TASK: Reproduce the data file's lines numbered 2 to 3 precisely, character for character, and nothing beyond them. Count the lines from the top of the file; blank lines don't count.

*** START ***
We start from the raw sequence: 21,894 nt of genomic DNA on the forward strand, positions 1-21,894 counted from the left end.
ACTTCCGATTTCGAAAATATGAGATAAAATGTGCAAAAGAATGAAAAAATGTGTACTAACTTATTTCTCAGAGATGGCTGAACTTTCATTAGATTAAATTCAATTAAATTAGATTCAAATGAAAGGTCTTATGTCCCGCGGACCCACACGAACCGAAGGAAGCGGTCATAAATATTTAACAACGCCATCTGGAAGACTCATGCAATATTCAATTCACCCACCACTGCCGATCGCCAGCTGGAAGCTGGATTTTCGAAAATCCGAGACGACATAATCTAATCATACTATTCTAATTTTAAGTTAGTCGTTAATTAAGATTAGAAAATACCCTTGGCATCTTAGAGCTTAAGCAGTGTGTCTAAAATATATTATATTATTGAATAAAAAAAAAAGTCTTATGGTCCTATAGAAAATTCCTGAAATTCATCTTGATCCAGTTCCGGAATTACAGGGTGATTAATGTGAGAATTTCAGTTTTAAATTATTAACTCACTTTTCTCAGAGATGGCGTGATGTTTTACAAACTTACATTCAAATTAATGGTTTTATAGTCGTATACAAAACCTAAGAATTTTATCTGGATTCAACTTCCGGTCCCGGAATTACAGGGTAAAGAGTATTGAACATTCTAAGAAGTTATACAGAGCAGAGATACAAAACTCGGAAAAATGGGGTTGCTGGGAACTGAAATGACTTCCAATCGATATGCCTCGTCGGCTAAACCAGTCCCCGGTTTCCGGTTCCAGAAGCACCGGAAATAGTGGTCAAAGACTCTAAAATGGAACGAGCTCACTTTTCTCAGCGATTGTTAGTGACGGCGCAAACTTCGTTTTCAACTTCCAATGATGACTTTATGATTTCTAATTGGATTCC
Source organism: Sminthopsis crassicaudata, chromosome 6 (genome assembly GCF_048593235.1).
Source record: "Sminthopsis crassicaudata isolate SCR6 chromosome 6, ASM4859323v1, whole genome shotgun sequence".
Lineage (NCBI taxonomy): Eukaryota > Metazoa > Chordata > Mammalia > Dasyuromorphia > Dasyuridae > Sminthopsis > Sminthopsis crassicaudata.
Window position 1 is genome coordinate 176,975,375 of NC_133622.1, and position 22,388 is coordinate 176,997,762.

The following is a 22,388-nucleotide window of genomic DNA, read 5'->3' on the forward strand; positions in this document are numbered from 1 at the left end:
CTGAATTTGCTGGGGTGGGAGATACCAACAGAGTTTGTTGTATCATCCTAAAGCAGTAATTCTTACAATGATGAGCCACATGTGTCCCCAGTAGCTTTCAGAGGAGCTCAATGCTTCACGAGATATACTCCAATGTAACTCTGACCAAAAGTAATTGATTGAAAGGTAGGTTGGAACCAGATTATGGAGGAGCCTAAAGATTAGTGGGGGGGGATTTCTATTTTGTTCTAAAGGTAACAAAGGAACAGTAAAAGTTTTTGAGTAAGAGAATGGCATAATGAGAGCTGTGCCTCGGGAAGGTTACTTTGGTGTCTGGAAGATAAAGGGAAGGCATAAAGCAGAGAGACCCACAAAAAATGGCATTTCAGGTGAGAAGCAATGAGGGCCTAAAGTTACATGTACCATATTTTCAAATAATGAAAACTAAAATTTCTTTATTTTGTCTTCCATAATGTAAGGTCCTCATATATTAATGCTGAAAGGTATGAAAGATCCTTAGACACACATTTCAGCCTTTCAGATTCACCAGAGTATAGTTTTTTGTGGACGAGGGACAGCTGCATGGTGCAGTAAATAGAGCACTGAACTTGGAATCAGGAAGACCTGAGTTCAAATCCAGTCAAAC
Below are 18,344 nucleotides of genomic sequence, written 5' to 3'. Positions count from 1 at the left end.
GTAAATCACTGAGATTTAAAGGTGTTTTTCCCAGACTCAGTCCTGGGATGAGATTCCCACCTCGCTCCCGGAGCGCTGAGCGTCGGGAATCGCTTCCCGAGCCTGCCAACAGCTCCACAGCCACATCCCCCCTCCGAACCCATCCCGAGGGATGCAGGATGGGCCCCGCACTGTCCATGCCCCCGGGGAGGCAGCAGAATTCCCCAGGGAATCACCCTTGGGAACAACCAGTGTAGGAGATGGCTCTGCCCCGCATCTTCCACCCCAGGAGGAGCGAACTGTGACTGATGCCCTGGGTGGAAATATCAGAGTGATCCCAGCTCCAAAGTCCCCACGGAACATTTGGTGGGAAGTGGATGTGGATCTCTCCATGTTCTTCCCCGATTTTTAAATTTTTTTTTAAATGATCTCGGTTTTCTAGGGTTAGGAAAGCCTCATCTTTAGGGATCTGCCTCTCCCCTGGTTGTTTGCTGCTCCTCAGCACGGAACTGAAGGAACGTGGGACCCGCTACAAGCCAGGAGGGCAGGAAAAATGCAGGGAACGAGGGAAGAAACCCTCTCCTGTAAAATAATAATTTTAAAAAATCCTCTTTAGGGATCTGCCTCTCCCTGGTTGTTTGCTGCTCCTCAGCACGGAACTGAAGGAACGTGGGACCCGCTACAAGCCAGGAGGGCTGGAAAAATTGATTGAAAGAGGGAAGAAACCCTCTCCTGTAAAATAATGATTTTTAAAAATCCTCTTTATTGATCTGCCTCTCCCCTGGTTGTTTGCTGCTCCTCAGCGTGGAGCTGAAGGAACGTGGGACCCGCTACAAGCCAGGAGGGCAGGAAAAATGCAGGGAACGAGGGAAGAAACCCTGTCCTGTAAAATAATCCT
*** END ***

ACTTCCGATTTCGAAAATATGAGATAAAATGTGCAAAAGAATGAAAAAATGTGTACTAACTTATTTCTCAGAGATGGCTGAACTTTCATTAGATTAAATTCAATTAAATTAGATTCAAATGAAAGGTCTTATGTCCCGCGGACCCACACGAACCGAAGGAAGCGGTCATAAATATTTAACAACGCCATCTGGAAGACTCATGCAATATTCAATTCACCCACCACTGCCGATCGCCAGCTGGAAGCTGGATTTTCGAAAATCCGAGACGACATAATCTAATCATACTATTCTAATTTTAAGTTAGTCGTTAATTAAGATTAGAAAATACCCTTGGCATCTTAGAGCTTAAGCAGTGTGTCTAAAATATATTATATTATTGAATAAAAAAAAAAGTCTTATGGTCCTATAGAAAATTCCTGAAATTCATCTTGATCCAGTTCCGGAATTACAGGGTGATTAATGTGAGAATTTCAGTTTTAAATTATTAACTCACTTTTCTCAGAGATGGCGTGATGTTTTACAAACTTACATTCAAATTAATGGTTTTATAGTCGTATACAAAACCTAAGAATTTTATCTGGATTCAACTTCCGGTCCCGGAATTACAGGGTAAAGAGTATTGAACATTCTAAGAAGTTATACAGAGCAGAGATACAAAACTCGGAAAAATGGGGTTGCTGGGAACTGAAATGACTTCCAATCGATATGCCTCGTCGGCTAAACCAGTCCCCGGTTTCCGGTTCCAGAAGCACCGGAAATAGTGGTCAAAGACTCTAAAATGGAACGAGCTCACTTTTCTCAGCGATTGTTAGTGACGGCGCAAACTTCGTTTTCAACTTCCAATGATGACTTTATGATTTCTAATTGGATTCC
Source organism: Sminthopsis crassicaudata, chromosome 6 (genome assembly GCF_048593235.1).